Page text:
Restaurants & Bars

Los Angeles Area Filipino

Magic Wok (Filipino Food) Re-Opens After Fire - Report w/ PHOTOS


Restaurants & Bars Los Angeles Area Filipino

Magic Wok (Filipino Food) Re-Opens After Fire - Report w/ PHOTOS

elmomonster | | Jan 1, 2007 09:20 AM

Christmas came early for me this year. Magic Wok, one of my favorite restaurants in the whole world, re-opened after the fire that gutted one of its neighbors last September forced it to close.

We were in the area on Saturday, and in a practice that had become routine, we drove by with our necks craned out of the window, checking if our beloved hole-in-the-wall had recovered. Then, amidst all the scaffolding and propped-up wooden boards, we saw it. A sign of hope, a sign of life, a sign that said "We're Open".

It was a Christmas/Festivus miracle!

We hailed "Hallelujah!" and jumped for joy in our seats. Or as close to jumping as our seatbelts would allow.

I swung the car around in a hasty U-turn and parked. We were going to eat there. And were going to eat there now. Nevermind that it was only four-o-clock in the afternoon. Nevermind that we weren't hungry. We'd been waiting three months for this and we weren't going to wait any longer, not even the two hours to dinnertime.

As we stood outside gawking, the setting sun struck the top of the building. The marquee -- one that the Filipino owners never bothered to change when they bought the space from the Magic Wok Chinese fast-food chain -- twinkled triumphantly. Nothing in a strip mall had ever looked so beautiful.

The blaze that engulfed the take-out joint at the opposite end of the row had not touched, singed, or sullied the unit that Magic Wok occupied. It escaped with nothing more than water damage to its exterior. A walk inside confirmed this. In fact, it looked as if nothing had happened.

The same red pleather seats occupied the same cramped booths. The same Latinas waited tables. Even the familiar absence of music remained. All that can be heard was the chorus of smacking of lips; the clink of spoons on plates; the sounds of people eating a good meal.

And the food is exactly as I remembered, prepared the way Filipino cuisine is meant to be enjoyed: home-style and cooked rocket-hot to order.

We ordered a trio of dishes for the two us. It was too much food, too early. But upon consuming my first spoonful of it, my eyes crept back into my head in a state of blissful fulfillment. Up to now, the food from nearby Goldilocks and Salo-Salo Grill had been pale surrogates, filling our stomachs but not our hearts.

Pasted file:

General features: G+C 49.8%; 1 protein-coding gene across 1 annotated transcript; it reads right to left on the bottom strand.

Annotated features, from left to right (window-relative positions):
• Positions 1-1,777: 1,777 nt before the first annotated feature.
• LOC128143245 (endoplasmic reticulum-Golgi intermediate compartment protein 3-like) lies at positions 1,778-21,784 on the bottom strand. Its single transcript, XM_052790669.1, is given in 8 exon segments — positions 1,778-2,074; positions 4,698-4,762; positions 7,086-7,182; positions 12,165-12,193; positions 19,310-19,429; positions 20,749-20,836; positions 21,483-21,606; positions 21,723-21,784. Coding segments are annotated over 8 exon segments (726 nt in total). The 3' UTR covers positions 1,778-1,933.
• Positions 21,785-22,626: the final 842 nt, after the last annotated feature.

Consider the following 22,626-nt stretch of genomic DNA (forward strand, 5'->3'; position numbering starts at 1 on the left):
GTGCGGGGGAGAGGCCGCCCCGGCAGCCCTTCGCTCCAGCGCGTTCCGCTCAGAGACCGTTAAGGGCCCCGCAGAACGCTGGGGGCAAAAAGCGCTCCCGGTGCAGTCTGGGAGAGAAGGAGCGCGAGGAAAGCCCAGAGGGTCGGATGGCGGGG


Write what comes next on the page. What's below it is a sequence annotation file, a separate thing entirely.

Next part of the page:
This is what I call a homecoming.

The first dish to arrive was Pinakbet ($5.99), a stir-fry that eats like a stew, overflowing with almost every product found in the Asian produce aisle. The variety is such that it might actually be easier to recite what's not in it.

In the roster, there are yellow squash, bittermelon, eggplant, okra, onions, and string beans, each contributing its own eye-popping color and distinct texture to the elaborate potpourri.

Some fatty pork and shrimp rides along as protein, but by far, its defining characteristic, what makes pinakbet pinakbet, is the addition of a flavoring agent called bagoong alamang.

This pungent purplish paste, made from the fermentation of brine shrimp, is concentrated and potent. Alone, its sharp odor could be used as a smelling salt to revive the unconscious. But dissolved in the pinakbet gravy, it pulls the dish together like the force of gravity, rendering it more addictive than crack, especially when the runoff is spooned over rice.

Next was Bistek Tagalog ($5.25). It is marinated steak, sliced thin, caramelized, and glazed with a mix of garlic, soy sauce, and vinegar, finished with sauteed onions. The beef is a little chewy, a little dry, existing in the middle ground between jerky and fajitas. This is one of my favorite dishes there. And it should come as no surprise that it's perfect with hot rice.

Last but not least, glass noodles -- clear, elastic threads which stretch like bungees and wiggle like gelatin -- form the basis for Pancit Sotanghon ($5.25). Stir fried with green beans, lean pork, and tofu, it's something a Filipino mother would whip up for a quick supper. One can't help but slurp when eating it. It's just that kind of dish.

Our bellies doubly full, and our hearts content, we drove away with plenty of leftovers. Magic Wok is back. It's going to be a great new year.

Magic Wok
(562) 865-7340
11869 Artesia Blvd
Artesia, CA 90701


Back to top